TOANO — Starting today, Sept. 22, James City County (JCC) residents who regularly use the county recycling convenience centers will notice a brand new bin in which to drop off their glass bottles.
The bins, which are painted a bright purple, are the start of a pilot program in which the county partnered with Owens-Illinois (O-I), a world-wide glass manufacturer, in an effort to promote recycling and sustainability in the county.
Through this program, O-I has donated the signature purple bins at all three JCC convenience centers. When the bins are filled with empty and rinsed glass bottles and jars, O-I will transport the refuse to its manufacturing facility on Industrial Boulevard in Toano.
There, it will be processed into cullet, which is an essential material for making new glass products. Recycled glass can be used for up to 95 percent of the raw materials needed to make new glass.
Outside of helping environmental sustainability, this program has several benefits for JCC residents. By removing glass from the general recycling collections will ultimately save the county money.
“For one glass is the heaviest material use in the comingle recycling, says Kate Sipes, the county assistant director for economic development. “Taking the glass out makes it lighter, and the county pays by weight. On top of that, because O-I is right in our backyard, we do not have any additional cost for transporting the glass. There is also the additional benefit of providing one of our industries with a supply chain.”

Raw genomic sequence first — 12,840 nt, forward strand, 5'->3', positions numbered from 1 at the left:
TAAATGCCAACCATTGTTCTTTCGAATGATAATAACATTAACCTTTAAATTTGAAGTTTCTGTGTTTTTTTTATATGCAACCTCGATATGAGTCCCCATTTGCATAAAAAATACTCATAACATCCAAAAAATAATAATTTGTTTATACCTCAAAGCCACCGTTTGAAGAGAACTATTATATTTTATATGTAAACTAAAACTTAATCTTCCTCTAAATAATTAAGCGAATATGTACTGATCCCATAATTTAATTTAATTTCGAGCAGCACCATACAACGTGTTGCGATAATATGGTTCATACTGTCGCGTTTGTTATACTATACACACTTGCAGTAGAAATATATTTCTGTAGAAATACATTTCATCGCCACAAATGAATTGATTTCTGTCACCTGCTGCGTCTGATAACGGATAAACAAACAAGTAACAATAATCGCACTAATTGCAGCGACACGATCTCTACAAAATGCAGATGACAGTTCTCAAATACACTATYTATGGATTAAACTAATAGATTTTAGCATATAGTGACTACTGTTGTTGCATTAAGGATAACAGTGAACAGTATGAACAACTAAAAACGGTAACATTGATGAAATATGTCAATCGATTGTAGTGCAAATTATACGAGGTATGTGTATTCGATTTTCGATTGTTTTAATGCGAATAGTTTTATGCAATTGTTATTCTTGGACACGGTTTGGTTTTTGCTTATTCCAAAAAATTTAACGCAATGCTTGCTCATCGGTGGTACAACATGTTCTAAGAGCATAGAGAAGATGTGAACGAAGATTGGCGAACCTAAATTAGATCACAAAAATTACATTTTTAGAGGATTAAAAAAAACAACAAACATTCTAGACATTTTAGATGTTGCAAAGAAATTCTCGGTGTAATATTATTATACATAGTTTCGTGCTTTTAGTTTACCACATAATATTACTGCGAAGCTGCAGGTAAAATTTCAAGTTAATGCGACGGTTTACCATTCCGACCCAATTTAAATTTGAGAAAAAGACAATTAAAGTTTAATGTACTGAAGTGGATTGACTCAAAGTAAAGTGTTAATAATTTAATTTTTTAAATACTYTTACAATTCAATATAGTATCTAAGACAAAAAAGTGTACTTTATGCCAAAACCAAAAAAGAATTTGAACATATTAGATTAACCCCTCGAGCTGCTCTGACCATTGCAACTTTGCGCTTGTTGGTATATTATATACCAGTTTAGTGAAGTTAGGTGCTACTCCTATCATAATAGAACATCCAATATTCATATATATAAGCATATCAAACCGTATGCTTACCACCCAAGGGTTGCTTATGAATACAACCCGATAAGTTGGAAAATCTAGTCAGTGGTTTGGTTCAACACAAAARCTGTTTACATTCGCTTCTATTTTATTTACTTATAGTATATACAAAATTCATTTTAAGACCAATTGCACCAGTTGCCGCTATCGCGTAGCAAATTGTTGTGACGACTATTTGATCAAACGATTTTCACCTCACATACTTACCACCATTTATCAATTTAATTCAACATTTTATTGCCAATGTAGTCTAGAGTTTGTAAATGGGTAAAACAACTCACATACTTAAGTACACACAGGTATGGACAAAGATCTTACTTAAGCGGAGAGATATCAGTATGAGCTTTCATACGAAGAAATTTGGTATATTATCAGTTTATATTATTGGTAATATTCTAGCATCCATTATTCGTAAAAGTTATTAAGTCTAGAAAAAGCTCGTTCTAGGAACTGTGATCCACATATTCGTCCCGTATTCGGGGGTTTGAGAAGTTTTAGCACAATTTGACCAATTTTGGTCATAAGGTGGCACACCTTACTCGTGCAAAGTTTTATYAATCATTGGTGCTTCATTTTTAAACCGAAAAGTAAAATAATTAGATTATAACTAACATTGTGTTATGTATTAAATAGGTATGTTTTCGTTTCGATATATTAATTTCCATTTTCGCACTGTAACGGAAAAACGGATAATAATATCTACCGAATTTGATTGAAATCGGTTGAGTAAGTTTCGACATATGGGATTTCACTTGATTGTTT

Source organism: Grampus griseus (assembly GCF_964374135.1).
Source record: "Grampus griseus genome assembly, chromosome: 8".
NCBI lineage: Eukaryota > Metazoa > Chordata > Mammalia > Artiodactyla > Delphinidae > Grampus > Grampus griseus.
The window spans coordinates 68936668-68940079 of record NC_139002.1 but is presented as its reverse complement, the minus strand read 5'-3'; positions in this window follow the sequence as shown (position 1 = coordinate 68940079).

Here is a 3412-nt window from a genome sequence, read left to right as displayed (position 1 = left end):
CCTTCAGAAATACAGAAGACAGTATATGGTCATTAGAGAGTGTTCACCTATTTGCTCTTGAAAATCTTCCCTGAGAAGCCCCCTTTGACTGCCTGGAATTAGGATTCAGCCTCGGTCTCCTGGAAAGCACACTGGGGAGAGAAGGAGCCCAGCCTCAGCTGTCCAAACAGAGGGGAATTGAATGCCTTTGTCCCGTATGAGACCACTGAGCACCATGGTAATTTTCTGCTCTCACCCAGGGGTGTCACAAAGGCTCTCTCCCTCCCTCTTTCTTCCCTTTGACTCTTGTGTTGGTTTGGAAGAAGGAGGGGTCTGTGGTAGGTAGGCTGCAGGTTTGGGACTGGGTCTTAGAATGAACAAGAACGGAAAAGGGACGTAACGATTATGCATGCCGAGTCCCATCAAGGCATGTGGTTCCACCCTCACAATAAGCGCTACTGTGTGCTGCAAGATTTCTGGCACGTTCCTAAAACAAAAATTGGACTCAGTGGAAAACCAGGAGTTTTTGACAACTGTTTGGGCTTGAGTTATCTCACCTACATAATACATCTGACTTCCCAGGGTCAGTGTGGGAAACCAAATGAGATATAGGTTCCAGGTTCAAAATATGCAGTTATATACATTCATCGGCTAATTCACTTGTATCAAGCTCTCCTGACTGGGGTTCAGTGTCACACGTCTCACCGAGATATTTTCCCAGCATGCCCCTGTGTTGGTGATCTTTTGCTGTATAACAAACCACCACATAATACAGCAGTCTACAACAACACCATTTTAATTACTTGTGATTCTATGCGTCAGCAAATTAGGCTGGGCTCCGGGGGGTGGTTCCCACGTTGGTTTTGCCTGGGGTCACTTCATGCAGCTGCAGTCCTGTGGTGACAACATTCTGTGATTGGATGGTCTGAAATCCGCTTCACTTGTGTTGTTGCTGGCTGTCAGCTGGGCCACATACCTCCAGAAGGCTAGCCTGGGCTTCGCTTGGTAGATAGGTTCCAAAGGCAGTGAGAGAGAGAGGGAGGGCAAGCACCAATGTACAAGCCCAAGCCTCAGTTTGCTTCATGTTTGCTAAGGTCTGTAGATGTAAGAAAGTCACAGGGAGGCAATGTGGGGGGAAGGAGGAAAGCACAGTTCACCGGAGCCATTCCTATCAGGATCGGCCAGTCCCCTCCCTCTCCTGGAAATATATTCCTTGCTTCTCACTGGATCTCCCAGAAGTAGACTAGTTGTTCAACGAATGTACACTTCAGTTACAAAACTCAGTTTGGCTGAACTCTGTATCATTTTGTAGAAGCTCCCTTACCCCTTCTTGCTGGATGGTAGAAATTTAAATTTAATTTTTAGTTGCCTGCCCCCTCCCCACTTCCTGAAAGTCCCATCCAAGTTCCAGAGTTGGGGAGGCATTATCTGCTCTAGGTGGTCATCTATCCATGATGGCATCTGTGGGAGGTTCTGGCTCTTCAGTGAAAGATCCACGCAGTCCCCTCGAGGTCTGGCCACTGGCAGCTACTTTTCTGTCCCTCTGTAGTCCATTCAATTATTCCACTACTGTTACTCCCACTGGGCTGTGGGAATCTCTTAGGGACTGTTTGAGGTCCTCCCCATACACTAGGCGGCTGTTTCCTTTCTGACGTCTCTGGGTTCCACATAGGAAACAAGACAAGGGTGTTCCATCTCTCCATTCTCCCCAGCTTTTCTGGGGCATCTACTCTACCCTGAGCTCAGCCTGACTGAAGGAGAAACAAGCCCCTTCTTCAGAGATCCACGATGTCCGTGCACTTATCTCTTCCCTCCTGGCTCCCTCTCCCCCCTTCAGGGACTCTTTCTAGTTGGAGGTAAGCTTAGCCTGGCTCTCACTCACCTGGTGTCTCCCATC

As well as donating the bins, O-I will also make contributions to the United Way based on the amount of glass that it receives from the county.
“James City County has a long tradition of glassmaking with glass first being mad here in 1609,” said Stevens. “For more than 40-years, Owens-Illinois has manufactured modern glass in James City County, building upon the long tradition of glass making.”
The bins can only be found at the JCC convenience centers. Glass will still be picked up curbside, but only the material in the bins will be taken to O-I. When glass gets mixed in with single stream recycling it can break during transport and processing, making it hard to separate it from the other materials.
“On behalf of the Board of Supervisors, I am pleased that glass continues to thrive in James City County,” said Supervisor Sue Sadler. “I hope our citizens will contribute to creating a circular economy by separating their glass and dropping it off into the purple bins.”